The vice president announces a nationwide curfew after security forces clashed with demonstrators in Freetown.
Anti-government protesters in Sierra Leone have clashed with police in the streets of the capital, Freetown, as tensions over the rising cost of living turned deadly in the West African nation.
In a national broadcast on Wednesday, Vice President Mohamed Juldeh Jalloh said that “lives of both policemen and civilians were lost”, without giving further details. He announced a nationwide curfew from 3pm local time (15:00 GMT).
The protesters demanded the departure of President Julius Maada Bio, who was elected in 2018 and still has 10 months left in his term. The demonstrators chanted “Bio must go” as they made their way through the capital, Freetown.
Videos on social media showed large crowds of protesters and piles of burning tires in eastern Freetown. Other footage showed a group of young men throwing rocks on a street filled with whitish smoke and another group attacking a man on the ground.
“These unscrupulous individuals have embarked on a violent and unauthorized protest which has led to the loss of lives of innocent Sierra Leoneans including security personnel,” said Vice President Jalloh.
He did not say how many people had been killed.
Police said two officers were killed by a group of protesters in the capital.
“Two police officers, a male and female, were mobbed to death by protesters at the east end of Freetown this morning,” police spokesman Brima Kamara told AFP news agency.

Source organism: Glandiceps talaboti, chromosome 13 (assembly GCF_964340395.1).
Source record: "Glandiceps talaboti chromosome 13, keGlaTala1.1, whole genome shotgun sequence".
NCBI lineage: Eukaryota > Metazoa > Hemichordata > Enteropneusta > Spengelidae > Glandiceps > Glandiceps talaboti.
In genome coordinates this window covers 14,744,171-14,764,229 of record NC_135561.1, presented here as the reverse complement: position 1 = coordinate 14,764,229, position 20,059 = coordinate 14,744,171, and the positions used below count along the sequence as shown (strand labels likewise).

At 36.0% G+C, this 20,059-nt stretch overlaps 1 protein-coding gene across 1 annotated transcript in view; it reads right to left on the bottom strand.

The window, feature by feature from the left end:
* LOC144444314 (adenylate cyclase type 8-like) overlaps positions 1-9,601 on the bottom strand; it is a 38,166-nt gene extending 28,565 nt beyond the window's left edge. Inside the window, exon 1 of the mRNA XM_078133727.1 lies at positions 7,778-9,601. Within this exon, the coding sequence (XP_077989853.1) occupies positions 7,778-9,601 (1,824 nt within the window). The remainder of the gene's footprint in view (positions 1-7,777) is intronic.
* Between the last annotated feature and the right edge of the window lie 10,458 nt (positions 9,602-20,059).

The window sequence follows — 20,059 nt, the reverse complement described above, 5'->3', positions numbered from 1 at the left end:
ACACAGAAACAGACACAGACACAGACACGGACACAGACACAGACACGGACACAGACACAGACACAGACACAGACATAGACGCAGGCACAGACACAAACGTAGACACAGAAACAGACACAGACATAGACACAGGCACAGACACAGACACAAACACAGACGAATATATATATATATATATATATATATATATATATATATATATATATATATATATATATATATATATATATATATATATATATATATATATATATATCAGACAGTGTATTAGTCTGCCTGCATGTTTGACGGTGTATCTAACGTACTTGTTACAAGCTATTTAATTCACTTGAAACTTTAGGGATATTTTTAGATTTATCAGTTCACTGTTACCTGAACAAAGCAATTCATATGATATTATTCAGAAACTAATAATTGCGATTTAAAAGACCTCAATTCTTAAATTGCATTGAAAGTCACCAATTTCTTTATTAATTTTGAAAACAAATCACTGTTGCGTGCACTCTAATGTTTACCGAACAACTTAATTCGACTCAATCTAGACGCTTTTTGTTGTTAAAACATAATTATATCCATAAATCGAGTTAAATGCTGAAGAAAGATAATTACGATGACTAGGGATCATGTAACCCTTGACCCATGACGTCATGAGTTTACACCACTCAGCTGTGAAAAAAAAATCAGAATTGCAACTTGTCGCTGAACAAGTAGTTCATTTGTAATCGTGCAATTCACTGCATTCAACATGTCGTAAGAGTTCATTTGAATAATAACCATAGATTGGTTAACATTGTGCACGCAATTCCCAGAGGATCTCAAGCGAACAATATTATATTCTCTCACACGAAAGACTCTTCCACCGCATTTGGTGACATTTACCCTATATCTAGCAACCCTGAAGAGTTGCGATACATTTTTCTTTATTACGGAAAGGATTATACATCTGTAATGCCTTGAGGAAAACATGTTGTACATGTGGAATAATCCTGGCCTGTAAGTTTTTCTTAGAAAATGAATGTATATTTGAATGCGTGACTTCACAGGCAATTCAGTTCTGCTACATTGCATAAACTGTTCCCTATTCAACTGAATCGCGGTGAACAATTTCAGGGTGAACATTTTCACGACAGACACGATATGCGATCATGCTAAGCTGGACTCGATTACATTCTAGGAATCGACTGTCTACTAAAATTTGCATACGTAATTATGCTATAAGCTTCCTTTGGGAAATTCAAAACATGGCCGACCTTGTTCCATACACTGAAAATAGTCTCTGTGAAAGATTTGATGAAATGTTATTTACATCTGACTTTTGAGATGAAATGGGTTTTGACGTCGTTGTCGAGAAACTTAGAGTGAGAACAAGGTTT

Earlier, internet observatory NetBlocks said Sierra Leone faced a near-total internet shutdown with national connectivity at 5 percent of ordinary levels.
Regional political and economic bloc ECOWAS said it condemned the violence and called in a Twitter post for “all to obey law and order and for the perpetrators of the violence to be identified and brought before the law.”
The government has criticized the unidentified organizers of the protest, warning that the country has already suffered enough through more than a decade of civil war that ended in 2002.
On Tuesday, the national security coordinator asked the armed forces to be prepared to back up the police from August 9 to 12, warning of a “potentially volatile security situation”, according to an internal letter shared widely online.
Long-standing frustration with the government in some quarters has been exacerbated by rising prices for basic goods in the West African country, where more than half of its population of around eight million live below the poverty line, according to the World Bank.